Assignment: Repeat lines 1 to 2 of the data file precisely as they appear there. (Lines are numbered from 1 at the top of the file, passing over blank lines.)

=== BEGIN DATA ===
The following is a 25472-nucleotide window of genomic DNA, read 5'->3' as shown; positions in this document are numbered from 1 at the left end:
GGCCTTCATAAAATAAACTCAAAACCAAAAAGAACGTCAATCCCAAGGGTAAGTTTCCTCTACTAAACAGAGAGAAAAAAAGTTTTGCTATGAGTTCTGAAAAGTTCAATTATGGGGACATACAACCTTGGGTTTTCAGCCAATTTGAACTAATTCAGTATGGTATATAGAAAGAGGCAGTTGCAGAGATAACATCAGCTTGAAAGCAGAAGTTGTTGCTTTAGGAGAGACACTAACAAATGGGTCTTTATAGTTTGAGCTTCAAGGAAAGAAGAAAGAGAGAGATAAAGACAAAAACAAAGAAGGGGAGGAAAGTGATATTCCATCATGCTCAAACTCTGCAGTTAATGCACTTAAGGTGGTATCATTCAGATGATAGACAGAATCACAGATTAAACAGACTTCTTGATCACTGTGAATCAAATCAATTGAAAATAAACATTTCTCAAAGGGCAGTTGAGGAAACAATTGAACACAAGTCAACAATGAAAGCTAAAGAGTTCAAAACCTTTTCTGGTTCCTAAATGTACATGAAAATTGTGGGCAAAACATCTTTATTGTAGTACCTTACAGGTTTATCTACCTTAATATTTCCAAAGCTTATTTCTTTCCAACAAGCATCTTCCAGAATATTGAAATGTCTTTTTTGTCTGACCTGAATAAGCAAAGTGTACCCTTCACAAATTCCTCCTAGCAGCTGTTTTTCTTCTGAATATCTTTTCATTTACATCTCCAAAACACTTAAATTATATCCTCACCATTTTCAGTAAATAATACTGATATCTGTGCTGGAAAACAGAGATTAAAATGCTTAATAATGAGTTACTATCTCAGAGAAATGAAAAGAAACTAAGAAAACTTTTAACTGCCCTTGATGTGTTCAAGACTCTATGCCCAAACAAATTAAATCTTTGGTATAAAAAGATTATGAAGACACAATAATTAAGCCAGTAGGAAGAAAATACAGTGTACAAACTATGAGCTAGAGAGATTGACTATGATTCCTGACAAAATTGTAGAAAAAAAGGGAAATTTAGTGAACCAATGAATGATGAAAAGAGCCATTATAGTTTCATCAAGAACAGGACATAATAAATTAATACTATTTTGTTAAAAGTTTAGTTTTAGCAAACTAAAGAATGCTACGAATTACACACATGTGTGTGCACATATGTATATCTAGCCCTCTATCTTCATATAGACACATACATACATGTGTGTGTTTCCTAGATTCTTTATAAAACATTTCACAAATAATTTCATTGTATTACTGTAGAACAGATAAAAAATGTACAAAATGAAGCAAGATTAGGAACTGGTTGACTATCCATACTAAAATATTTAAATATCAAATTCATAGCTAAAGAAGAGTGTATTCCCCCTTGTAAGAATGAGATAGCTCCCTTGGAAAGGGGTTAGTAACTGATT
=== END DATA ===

The following is a 25472-nucleotide window of genomic DNA, read 5'->3' as shown; positions in this document are numbered from 1 at the left end:
GGCCTTCATAAAATAAACTCAAAACCAAAAAGAACGTCAATCCCAAGGGTAAGTTTCCTCTACTAAACAGAGAGAAAAAAAGTTTTGCTATGAGTTCTGAAAAGTTCAATTATGGGGACATACAACCTTGGGTTTTCAGCCAATTTGAACTAATTCAGTATGGTATATAGAAAGAGGCAGTTGCAGAGATAACATCAGCTTGAAAGCAGAAGTTGTTGCTTTAGGAGAGACACTAACAAATGGGTCTTTATAGTTTGAGCTTCAAGGAAAGAAGAAAGAGAGAGATAAAGACAAAAACAAAGAAGGGGAGGAAAGTGATATTCCATCATGCTCAAACTCTGCAGTTAATGCACTTAAGGTGGTATCATTCAGATGATAGACAGAATCACAGATTAAACAGACTTCTTGATCACTGTGAATCAAATCAATTGAAAATAAACATTTCTCAAAGGGCAGTTGAGGAAACAATTGAACACAAGTCAACAATGAAAGCTAAAGAGTTCAAAACCTTTTCTGGTTCCTAAATGTACATGAAAATTGTGGGCAAAACATCTTTATTGTAGTACCTTACAGGTTTATCTACCTTAATATTTCCAAAGCTTATTTCTTTCCAACAAGCATCTTCCAGAATATTGAAATGTCTTTTTTGTCTGACCTGAATAAGCAAAGTGTACCCTTCACAAATTCCTCCTAGCAGCTGTTTTTCTTCTGAATATCTTTTCATTTACATCTCCAAAACACTTAAATTATATCCTCACCATTTTCAGTAAATAATACTGATATCTGTGCTGGAAAACAGAGATTAAAATGCTTAATAATGAGTTACTATCTCAGAGAAATGAAAAGAAACTAAGAAAACTTTTAACTGCCCTTGATGTGTTCAAGACTCTATGCCCAAACAAATTAAATCTTTGGTATAAAAAGATTATGAAGACACAATAATTAAGCCAGTAGGAAGAAAATACAGTGTACAAACTATGAGCTAGAGAGATTGACTATGATTCCTGACAAAATTGTAGAAAAAAAGGGAAATTTAGTGAACCAATGAATGATGAAAAGAGCCATTATAGTTTCATCAAGAACAGGACATAATAAATTAATACTATTTTGTTAAAAGTTTAGTTTTAGCAAACTAAAGAATGCTACGAATTACACACATGTGTGTGCACATATGTATATCTAGCCCTCTATCTTCATATAGACACATACATACATGTGTGTGTTTCCTAGATTCTTTATAAAACATTTCACAAATAATTTCATTGTATTACTGTAGAACAGATAAAAAATGTACAAAATGAAGCAAGATTAGGAACTGGTTGACTATCCATACTAAAATATTTAAATATCAAATTCATAGCTAAAGAAGAGTGTATTCCCCCTTGTAAGAATGAGATAGCTCCCTTGGAAAGGGGTTAGTAACTGATT